On to the crypt, adjoining and partially beneath the larger, later church. (The partially-sunken doorway on lower right required ducking down, especially for Thor):

Hosios Loukas is the largest of three monasteries surviving from the Middle Byzantine period in Greece. The frescoes on walls and ceiling arches are believed to date from around 1050, and are amazingly well preserved. They may have survived because over the centuries,they were covered in thick layers of dust. There were restored in the 1960s by the Greek Archaeological Service.

Some of the frescoes have been damaged, but a series of Christ’s Passion remains, including being taken down from the cross after crucifixion:

And being placed on a bier in the cave while an angel looks on:

The original crypt was connected and partially covered by the newer “Large Katholikon” church started around 1022. Stone buttresses help support the building:

The church is impressive with its soaring ceilings and multiple domes. Almost every surface is decorated with frescoes or inlays. Gold leaf on many of the frescoes glows with reflection of natural light.

More frescoes in another dome:

Newer icons range from this gentle portrait of Mary and the infant Jesus…

…to an angry angel as witness of the beheading of John the Baptist:

Beautiful marble and inlays decorate the floor:

A priest in traditional garb at the church entrance:

This display of an historic monk’s bedroom is open to visitors:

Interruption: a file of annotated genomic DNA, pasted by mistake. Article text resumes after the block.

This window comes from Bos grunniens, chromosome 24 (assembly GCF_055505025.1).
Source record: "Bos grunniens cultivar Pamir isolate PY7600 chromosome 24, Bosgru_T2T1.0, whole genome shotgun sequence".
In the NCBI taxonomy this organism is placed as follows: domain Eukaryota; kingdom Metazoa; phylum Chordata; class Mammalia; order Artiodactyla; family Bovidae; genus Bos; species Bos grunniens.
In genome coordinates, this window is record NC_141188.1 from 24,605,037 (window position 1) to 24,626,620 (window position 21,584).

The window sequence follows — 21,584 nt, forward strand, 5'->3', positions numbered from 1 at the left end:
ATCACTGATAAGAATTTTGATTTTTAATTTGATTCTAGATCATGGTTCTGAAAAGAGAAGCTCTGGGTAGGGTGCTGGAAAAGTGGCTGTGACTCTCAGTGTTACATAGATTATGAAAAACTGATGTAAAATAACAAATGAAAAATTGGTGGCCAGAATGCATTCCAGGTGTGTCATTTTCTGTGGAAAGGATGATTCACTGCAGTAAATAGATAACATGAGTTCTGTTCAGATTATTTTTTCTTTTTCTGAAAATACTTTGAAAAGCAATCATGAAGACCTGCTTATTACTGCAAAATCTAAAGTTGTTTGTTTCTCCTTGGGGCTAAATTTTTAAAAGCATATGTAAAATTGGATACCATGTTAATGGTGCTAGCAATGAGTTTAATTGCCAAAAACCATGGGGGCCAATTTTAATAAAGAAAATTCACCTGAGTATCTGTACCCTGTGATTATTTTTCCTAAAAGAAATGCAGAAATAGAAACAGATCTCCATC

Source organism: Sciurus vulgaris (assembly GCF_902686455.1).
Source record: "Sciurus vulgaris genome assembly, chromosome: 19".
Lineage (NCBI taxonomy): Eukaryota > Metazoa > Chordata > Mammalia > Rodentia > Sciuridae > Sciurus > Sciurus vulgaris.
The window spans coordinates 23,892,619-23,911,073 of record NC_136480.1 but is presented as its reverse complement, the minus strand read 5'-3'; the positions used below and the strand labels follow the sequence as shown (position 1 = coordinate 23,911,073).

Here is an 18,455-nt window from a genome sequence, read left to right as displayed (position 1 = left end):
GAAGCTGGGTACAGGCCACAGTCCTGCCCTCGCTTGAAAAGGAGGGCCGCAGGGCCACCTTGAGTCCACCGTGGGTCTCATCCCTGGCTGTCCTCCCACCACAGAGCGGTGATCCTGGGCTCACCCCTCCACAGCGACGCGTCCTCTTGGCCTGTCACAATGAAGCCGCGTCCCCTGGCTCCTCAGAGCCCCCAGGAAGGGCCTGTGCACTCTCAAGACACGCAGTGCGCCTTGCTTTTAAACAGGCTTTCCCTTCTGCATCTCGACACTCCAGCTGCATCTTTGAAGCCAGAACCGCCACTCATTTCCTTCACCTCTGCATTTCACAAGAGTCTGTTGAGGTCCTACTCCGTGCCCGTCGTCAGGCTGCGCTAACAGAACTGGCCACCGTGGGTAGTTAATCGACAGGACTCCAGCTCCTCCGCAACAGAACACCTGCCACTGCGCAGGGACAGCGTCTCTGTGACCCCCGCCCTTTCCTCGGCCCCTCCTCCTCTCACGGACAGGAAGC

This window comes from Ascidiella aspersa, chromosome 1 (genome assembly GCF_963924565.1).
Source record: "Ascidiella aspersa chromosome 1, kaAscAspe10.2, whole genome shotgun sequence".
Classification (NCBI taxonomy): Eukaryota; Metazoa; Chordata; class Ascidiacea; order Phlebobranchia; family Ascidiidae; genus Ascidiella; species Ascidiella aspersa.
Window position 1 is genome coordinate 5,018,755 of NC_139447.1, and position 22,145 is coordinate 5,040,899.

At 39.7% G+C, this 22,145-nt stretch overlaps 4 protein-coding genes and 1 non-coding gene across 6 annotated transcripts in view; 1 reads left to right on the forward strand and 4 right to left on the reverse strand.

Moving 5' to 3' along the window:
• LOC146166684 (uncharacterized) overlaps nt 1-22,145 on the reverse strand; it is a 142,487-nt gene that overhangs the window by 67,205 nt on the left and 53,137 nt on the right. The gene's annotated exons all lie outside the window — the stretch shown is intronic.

And, as everywhere in Greece it seems, one of the natural springs known for cleansing and purification feeds a drinking fountain.

For Thor and me, this quiet sanctuary offered a most welcome bubble of serenity, where time seemed to pause.

The overlook shown above, shaded by beautiful old plane trees, opens to this view of the valley where the monastery owns the olive orchards and beehives that help support it. There is no sign of modern civilization

A last moment of grateful quiet, before we continue on our journey. We’ve already planned our return to amazing Greece….

Chairete! Rejoice!

*****

You will now find The Rambling Writer’s blog posts here every Saturday. Sara’s latest novel from Book View Cafe is available in print and ebook: The Ariadne Connection.  It’s a near-future thriller set in the Greek islands. “Technology triggers a deadly new plague. Can a healer find the cure?”  The novel has received the Chanticleer Global Thriller Grand Prize and the Cygnus Award for Speculative Fiction. Sara has recently returned from a research trip in Greece and is back at work on the sequel, The Ariadne Disconnect. Sign up for her quarterly email newsletter at www.sarastamey.com